1916 Children’s Play back in the Day

1916 Children’s Play back in the Day

Have you introduced the 1916 celebrations to the children in your setting yet? Our recent Early Times Spring magazine looked at ways to introduce children to the 1916 commemorations through play, long ago, and we have some examples for you below.

We know that children are interested in what other children do – particularly if we stimulate their interest by creating connections with them. The suggestions here are intended to get you started but we know that early childhood educators and young children are truly creative and were very interested in your ideas. We would also love to hear your suggestions, and invite you to share what you’ve been doing through emailing kjohnson@earlychildhoodireland.ie or by posting on our facebook and twitter accounts.

Photo courtesy of Bord Failte Eireann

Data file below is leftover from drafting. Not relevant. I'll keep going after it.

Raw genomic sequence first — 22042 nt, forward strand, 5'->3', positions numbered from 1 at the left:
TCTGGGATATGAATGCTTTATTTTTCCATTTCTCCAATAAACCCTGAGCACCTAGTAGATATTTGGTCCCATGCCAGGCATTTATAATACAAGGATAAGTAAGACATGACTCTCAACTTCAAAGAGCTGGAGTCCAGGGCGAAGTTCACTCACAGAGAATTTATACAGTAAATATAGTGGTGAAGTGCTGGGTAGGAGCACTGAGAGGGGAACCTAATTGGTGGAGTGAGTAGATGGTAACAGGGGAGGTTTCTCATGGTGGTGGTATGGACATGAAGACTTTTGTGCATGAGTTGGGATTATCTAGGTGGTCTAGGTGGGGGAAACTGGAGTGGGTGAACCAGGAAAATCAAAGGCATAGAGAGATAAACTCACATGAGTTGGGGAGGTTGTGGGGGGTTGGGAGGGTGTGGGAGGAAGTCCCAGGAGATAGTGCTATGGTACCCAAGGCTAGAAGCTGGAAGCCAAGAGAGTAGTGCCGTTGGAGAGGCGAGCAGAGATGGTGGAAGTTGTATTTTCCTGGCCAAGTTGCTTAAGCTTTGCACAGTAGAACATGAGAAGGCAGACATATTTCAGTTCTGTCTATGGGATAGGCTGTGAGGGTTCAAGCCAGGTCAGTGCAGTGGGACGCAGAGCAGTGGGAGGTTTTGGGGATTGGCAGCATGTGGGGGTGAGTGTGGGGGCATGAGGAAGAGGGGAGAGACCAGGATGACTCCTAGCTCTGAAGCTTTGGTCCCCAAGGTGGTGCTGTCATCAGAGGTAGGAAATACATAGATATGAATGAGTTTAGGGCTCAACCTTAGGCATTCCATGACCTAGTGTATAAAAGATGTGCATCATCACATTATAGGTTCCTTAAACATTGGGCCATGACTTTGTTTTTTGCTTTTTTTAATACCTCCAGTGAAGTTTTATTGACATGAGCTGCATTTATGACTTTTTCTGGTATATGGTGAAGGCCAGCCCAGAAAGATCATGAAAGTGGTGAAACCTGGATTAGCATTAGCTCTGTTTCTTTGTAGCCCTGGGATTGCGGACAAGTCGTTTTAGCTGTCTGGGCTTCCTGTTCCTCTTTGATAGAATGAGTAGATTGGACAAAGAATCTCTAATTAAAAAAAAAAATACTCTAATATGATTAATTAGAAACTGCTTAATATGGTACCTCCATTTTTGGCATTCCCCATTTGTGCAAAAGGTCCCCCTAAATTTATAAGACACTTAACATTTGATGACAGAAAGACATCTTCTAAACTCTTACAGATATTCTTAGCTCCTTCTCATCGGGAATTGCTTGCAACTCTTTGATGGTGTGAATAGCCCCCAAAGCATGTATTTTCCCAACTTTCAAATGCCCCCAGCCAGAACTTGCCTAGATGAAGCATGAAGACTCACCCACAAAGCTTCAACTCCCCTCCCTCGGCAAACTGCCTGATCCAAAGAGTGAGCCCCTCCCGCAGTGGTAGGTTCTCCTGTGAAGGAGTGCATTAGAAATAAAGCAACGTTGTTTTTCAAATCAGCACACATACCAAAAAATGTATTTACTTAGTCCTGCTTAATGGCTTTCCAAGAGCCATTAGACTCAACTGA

Photo courtesy of Bord Failte Eireann from ‘All In! All in!’ by Eilis Brady

Merrion Square Play Day

Early Childhood Ireland are partnering with Dublin City Council and the DCYA to organise the Easter Monday Bank Holiday Play day. This will be part of Reflecting on the Rising celebrations, see more details about the event on the RTE website. It is very much geared at families and children – everything is free – and Debbie Mullen and Catherine Quinn will be the ECI representatives on the day

Discussion

Below are some questions that might be useful for discussion with 3 and 4 year old children. Remember – when we have discussions with children, we’re not looking for correct answers. We’re looking for their ideas and ways of thinking. That’s why we ask them open-ended questions and wait for their suggestions. It’s also a good idea to get them to draw their ideas – then they have time to think and to process and communicate what’s on their minds and in their hearts and as Educators we have time to listen to and note their thinking processes. Some of these questions involve conversations with parents and grandparents and community members – and so we generate more interest in what children are doing and learning.

What did your Granny and Grandad play when they were children, like you? Do they have photos to show you of when they were children playing?

What do you think children played long ago when they didn’t have toys from shops ?